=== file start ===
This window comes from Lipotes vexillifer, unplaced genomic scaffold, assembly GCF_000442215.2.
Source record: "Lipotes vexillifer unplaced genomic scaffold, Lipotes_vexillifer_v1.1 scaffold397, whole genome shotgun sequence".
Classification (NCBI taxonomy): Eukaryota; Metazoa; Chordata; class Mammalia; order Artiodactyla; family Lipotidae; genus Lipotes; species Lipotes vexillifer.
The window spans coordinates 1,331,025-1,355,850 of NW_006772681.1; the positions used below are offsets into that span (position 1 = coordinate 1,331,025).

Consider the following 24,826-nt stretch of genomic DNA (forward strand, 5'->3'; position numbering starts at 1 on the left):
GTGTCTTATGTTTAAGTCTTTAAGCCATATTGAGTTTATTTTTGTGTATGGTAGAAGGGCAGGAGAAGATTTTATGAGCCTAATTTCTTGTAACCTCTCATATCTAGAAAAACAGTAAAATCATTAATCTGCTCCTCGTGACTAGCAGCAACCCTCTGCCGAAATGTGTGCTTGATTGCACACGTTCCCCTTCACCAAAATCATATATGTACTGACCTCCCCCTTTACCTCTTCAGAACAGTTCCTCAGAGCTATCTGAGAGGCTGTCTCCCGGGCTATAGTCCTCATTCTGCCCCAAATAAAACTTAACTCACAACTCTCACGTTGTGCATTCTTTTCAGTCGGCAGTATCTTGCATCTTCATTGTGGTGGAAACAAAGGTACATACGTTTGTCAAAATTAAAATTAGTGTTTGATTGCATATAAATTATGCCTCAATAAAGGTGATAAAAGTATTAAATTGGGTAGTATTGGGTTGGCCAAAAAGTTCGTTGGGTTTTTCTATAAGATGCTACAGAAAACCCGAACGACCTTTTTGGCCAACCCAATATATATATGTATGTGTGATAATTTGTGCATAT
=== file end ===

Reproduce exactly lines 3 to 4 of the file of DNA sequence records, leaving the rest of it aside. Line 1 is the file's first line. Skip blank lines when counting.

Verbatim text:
Classification (NCBI taxonomy): Eukaryota; Metazoa; Chordata; class Mammalia; order Artiodactyla; family Lipotidae; genus Lipotes; species Lipotes vexillifer.
The window spans coordinates 1,331,025-1,355,850 of NW_006772681.1; the positions used below are offsets into that span (position 1 = coordinate 1,331,025).